After several years of community involvement through such projects as The Center, Mound Farm and the Lunch Spot, Professor of Environmental Studies Peter Schwartzman is now running for alderman in Galesburg’s fifth ward.
Schwartzman has not been campaigning for the upcoming election, confident that with all the free press he has had in town, he won’t have to do much formal campaigning. While he does plan to go door-to-door, Schwartzman is more interested in hosting events where people can get to know him and talk about the city.
Part of what Schwartzman hopes to do as alderman is get people to focus on local solutions to Galesburg’s problems. By getting citizens interested enough to show up at City Council meetings and voice their concerns, Schwartzman hopes Galesburg can improve as a community.
“I’ve been at City Council meetings when there’s been no comments and that is a travesty,” he said. He encourages people to speak up at meetings to start solving problems locally.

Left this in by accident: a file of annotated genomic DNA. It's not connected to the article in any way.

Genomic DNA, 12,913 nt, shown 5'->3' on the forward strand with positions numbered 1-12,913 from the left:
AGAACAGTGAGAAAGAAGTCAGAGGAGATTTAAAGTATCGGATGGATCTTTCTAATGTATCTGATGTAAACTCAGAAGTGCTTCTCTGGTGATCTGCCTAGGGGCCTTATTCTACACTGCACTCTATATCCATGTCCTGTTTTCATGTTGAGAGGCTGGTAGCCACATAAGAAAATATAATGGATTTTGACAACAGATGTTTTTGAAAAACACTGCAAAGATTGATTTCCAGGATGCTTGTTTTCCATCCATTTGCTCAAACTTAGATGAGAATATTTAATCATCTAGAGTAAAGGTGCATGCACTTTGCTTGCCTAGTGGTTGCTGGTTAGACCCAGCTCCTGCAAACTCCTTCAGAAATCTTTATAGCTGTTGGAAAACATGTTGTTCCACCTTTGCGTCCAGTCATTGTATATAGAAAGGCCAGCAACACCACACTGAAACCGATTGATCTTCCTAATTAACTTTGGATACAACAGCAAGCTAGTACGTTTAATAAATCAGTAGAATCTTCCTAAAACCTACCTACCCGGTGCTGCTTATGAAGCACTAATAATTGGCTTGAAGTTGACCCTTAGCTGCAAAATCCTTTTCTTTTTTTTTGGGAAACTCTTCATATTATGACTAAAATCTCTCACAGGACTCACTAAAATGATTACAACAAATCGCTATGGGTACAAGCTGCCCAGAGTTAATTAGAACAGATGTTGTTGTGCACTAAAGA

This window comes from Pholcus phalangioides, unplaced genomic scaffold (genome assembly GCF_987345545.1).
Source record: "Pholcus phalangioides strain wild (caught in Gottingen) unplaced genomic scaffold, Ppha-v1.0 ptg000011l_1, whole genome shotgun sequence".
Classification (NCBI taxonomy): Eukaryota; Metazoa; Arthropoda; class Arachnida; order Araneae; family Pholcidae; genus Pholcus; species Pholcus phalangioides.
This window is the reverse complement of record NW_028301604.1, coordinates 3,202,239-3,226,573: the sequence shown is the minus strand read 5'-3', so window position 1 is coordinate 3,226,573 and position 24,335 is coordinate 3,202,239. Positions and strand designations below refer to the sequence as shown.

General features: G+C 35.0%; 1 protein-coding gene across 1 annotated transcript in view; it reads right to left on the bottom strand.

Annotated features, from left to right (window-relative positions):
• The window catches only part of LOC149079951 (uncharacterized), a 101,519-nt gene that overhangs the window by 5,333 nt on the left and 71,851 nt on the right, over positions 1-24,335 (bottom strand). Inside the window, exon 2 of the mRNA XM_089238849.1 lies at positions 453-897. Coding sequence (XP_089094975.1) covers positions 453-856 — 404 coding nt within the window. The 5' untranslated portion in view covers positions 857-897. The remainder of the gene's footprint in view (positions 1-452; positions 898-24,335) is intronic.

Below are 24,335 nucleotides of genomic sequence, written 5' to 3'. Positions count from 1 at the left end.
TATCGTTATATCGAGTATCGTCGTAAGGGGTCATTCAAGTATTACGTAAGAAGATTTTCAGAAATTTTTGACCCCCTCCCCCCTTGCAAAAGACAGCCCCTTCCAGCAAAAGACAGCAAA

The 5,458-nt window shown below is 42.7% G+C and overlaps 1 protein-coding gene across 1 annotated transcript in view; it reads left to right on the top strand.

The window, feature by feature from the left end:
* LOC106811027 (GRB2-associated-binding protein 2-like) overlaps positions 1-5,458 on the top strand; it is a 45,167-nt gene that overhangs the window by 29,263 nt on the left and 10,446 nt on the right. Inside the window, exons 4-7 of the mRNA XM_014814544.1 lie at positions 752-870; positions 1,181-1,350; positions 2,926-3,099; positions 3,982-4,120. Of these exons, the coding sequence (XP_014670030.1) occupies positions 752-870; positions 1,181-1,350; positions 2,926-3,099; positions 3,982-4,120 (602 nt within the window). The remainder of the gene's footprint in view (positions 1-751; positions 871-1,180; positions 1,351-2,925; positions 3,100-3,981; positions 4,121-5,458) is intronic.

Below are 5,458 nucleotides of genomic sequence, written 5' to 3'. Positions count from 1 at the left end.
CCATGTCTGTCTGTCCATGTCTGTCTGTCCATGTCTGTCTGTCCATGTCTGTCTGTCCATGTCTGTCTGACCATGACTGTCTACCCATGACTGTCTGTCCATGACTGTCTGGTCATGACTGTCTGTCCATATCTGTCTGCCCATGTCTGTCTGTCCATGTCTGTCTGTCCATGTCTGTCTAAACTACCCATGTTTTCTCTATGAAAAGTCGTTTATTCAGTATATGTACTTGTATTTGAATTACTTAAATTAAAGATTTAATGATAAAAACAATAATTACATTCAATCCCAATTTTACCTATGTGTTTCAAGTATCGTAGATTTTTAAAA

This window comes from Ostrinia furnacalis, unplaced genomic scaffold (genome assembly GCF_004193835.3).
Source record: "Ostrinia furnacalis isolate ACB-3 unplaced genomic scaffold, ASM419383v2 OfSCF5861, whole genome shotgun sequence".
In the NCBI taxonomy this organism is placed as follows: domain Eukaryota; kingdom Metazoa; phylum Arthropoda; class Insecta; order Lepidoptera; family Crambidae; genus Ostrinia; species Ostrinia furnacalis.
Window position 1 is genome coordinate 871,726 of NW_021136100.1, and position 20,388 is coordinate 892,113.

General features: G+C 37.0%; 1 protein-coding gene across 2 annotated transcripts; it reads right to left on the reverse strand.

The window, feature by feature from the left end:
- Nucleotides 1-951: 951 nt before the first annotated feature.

If he was able to change one thing about Galesburg in the position of alderman, Schwartzman said it would be to make the opinions of Galesbug residents public.
“I really feel like we have the resources we need,” he said. “Why aren’t we doing it?”
He also stressed that there are misperceptions about what is important to sustaining a local economy, and that while a “big box” or chain store might not be local, the people who work there are.
While Schwartzman has accomplished a lot without the title of alderman, he hopes that with it he can accomplish more.
“I’m not saying the city’s broken and the city’s dead,” Schwartzman said. “I’m saying there’s a lot more the city could do.”
Schwartzman recognized that at Town Hall Meetings created by the People in Galesburg and other events that have come out of The Center, there was not always much diversity or change from week-to-week in the people attending the meetings.
He cited the Lunch Spot as an example of what Galesburg is capable of doing when there are people from all different parts of town working for a common cause.
“Where I fell short in early attempts was that the need I saw wasn’t necessarily the need other community members saw,” he said. He hopes that if more people make their voices heard at venues such as City Council meetings, aldermen and other members of the council will better know what the people of the city want and need.
“You have to identify what’s wrong to make it right,” Schwartzman said.
Elections take place April 5.